Brussels plans to finance joint EU weapons procurement for the primary time


The European Commission will for the primary time present financing for the joint procurement of weapons by member states to assist their armies restock and enhance navy {hardware} in response to the struggle in Ukraine.

The proposal, unveiled by inside market commissioner Thierry Breton on Tuesday, would give monetary incentives for consortiums of not less than three member states to buy weapons. It seeks to channel the rise in EU defence spending in direction of co-ordinated procurement and to forestall bigger member states from monopolising the continent’s arms firms.

If accredited by member states and EU lawmakers, the €500mn initiative would mark the primary time Brussels has used EU taxpayer cash to fund joint arms procurement.

The proposal follows the EU’s landmark resolution to spend billions of euros to fund weapons provides to Ukraine following Russia’s invasion — shipments which have drained nationwide arms stockpiles.

“Today we are taking a historic step forward in European defence integration,” Breton mentioned. “This initiative will make it possible to replenish part of the stocks following Europe’s united and supportive response by way of transfer of arms to Ukraine.”

He added: “And by contributing with the European budget, we are creating an incentive for member states — many of which have announced a significant increase in defence spending — to buy together. This will make it possible to spend public money better, and to boost our European industrial base.”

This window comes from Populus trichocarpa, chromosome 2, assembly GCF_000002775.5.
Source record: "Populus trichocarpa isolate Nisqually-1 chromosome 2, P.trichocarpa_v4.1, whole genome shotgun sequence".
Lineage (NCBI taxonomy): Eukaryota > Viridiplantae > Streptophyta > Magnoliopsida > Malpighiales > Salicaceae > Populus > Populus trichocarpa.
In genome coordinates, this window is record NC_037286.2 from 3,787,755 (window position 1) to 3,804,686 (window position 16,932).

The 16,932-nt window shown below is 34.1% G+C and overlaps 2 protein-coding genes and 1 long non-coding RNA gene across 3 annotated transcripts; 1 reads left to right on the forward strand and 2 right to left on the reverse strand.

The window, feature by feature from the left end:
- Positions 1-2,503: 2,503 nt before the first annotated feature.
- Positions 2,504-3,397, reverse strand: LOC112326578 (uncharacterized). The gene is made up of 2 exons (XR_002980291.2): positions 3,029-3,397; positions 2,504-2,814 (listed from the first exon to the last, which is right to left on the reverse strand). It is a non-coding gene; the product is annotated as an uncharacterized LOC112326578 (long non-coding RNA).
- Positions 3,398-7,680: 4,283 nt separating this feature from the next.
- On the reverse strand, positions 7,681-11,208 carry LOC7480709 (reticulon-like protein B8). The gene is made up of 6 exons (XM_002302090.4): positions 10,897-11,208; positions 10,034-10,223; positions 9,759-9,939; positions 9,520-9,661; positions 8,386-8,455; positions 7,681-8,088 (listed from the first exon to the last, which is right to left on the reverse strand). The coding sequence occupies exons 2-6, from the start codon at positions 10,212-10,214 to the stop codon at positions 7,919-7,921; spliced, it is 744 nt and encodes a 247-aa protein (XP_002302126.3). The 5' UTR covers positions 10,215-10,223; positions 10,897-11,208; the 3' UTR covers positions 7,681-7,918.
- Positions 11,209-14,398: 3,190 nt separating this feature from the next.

The struggle in Ukraine has led to a sea change in EU navy pondering, each when it comes to the perceived Russian menace and in prompting governments to reverse years of defence spending cuts and lift collective budgets by greater than €200bn.

The fee’s proposal would see Brussels reimburse about 10 to fifteen per cent of recent arms’ prices if purchased from an EU defence firm by a bunch of EU states within the two years following February 24 of this 12 months — the day Russian president Vladimir Putin launched his assault on Ukraine — in accordance with a senior EU official with information of the plan.

While officers admit that the €500mn funds will solely stretch to a fraction of budgeted EU defence spending over the subsequent two years, that tranche is envisaged as a primary instalment that could possibly be elevated if the initiative is profitable.

“It’s not a lot. But it is not nothing,” mentioned the senior EU official. “It’s a major breakthrough conceptually, politically and legally . . . but if we want this to be credible then we need a big number.”

Some member states have already mentioned frequent purchases of moveable surface-to-air missiles, anti-tank missiles and artillery beneath the fee initiative, the official added.

The EU has lengthy tried to coerce its members into making joint arms purchases and pooled investments into new weapons programs, in an try to make its members’ armed forces extra appropriate and co-ordinated.

While earlier efforts foundered as governments sought to as a substitute defend their nationwide defence industries or depend on US tools, officers hope the surge in defence spending prompted by the struggle in Ukraine and the menace posed by Russia to the EU’s japanese flank will present important motivation.

In 2020, simply 11 per cent of EU states’ nationwide defence budgets was spent in collaboration with different bloc governments — effectively beneath the 35 per cent goal set by Brussels’ personal European Defence Agency. That has resulted within the EU’s armies utilizing numerous and infrequently incompatible weapons programs.